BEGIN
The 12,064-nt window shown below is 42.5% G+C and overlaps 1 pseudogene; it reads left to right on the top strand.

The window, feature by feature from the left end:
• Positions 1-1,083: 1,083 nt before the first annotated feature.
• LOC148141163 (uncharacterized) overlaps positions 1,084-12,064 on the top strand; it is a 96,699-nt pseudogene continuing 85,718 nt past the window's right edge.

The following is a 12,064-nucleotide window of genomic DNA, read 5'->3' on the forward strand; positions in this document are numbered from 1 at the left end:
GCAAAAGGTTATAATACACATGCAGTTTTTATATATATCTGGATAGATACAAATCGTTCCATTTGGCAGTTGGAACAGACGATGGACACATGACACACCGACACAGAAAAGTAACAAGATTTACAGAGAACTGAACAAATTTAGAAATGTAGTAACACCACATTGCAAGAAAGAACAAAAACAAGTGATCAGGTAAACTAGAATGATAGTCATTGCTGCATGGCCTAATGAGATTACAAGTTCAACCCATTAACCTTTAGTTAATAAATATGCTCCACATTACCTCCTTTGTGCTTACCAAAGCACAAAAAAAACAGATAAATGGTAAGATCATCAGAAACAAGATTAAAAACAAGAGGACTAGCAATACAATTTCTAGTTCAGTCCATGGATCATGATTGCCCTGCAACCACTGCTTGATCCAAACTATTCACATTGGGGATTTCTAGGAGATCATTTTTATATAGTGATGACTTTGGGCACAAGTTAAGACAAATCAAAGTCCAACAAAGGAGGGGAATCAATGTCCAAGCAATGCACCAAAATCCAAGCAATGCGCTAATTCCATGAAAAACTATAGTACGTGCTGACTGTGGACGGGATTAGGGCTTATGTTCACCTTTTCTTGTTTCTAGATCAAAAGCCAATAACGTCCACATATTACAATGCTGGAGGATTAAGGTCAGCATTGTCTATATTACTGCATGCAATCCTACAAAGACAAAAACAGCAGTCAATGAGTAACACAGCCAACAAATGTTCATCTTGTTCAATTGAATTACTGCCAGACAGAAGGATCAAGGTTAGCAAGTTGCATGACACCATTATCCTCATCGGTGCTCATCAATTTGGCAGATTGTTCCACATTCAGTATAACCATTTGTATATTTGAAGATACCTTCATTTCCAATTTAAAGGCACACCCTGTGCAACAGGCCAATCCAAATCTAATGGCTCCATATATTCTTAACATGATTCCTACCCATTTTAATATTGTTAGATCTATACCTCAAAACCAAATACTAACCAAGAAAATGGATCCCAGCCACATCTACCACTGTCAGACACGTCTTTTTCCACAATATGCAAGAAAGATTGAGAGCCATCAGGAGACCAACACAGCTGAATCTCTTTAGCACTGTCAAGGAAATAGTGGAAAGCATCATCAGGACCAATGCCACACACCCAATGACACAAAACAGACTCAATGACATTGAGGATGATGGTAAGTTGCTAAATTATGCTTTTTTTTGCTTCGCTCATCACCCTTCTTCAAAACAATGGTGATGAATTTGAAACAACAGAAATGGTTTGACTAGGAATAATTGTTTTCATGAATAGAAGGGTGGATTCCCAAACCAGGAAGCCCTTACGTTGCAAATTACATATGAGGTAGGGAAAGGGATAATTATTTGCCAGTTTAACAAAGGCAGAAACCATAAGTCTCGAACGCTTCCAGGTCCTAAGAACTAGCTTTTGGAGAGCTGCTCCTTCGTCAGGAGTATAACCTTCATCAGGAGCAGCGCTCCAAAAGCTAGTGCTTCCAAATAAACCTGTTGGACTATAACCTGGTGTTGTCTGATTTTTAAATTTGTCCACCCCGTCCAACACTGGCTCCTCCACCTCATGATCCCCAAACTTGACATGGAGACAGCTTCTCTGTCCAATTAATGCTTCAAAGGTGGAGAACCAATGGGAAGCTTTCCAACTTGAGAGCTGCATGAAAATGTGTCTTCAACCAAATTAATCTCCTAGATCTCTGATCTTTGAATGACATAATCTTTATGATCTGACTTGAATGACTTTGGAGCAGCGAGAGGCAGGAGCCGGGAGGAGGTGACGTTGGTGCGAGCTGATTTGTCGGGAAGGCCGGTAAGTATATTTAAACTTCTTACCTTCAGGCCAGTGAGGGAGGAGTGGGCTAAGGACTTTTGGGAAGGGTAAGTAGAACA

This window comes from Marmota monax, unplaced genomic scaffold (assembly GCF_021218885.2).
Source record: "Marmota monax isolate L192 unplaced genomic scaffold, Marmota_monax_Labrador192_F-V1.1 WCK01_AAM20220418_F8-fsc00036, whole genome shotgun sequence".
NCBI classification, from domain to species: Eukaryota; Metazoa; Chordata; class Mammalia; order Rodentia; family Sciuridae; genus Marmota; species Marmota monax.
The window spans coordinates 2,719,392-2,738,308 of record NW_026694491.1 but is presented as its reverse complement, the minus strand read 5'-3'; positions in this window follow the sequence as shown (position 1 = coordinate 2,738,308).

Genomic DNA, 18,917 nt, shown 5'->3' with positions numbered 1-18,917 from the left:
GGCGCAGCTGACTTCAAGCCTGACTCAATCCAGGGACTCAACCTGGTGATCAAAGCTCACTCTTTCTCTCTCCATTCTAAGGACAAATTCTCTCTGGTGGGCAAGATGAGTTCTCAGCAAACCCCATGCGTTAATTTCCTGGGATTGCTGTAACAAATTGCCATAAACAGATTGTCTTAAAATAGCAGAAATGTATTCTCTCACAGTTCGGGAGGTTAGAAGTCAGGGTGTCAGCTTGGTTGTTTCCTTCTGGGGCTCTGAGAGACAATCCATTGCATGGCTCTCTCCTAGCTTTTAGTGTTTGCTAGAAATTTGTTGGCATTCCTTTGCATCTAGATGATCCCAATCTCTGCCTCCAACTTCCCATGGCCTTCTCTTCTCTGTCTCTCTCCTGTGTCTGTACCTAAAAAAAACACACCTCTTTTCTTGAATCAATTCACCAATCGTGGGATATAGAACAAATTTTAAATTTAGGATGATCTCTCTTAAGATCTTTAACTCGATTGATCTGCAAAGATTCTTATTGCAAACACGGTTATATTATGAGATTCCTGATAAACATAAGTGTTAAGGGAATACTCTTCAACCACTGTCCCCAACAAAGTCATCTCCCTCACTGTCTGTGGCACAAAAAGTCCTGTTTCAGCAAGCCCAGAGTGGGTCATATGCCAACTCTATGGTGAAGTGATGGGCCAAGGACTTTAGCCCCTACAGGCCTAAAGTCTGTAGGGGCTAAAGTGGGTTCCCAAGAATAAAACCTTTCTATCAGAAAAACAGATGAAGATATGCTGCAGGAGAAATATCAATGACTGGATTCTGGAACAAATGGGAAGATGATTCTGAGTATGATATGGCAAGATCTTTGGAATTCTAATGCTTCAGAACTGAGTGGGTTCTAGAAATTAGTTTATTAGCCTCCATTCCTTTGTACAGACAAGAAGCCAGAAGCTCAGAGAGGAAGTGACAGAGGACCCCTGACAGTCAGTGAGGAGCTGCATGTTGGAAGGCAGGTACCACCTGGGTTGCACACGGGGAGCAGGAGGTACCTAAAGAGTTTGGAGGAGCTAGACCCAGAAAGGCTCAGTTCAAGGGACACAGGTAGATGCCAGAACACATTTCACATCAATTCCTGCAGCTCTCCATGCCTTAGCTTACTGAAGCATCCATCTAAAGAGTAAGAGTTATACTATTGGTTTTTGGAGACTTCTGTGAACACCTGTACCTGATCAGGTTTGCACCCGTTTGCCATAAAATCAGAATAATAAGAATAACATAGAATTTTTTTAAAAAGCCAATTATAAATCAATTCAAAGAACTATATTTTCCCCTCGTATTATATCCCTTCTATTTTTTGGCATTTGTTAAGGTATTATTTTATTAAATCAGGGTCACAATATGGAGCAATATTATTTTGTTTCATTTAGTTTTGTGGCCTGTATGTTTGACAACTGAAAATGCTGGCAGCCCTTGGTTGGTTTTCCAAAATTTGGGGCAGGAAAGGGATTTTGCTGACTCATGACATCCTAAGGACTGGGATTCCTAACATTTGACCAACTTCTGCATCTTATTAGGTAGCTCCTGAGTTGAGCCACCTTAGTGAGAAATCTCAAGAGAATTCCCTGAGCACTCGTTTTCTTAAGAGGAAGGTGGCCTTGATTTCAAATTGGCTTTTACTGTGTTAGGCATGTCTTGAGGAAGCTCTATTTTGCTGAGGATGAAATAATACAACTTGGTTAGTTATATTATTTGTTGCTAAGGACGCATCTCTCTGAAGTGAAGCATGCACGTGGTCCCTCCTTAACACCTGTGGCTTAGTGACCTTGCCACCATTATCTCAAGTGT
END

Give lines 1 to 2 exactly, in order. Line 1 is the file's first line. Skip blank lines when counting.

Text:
The 12,064-nt window shown below is 42.5% G+C and overlaps 1 pseudogene; it reads left to right on the top strand.

The window, feature by feature from the left end: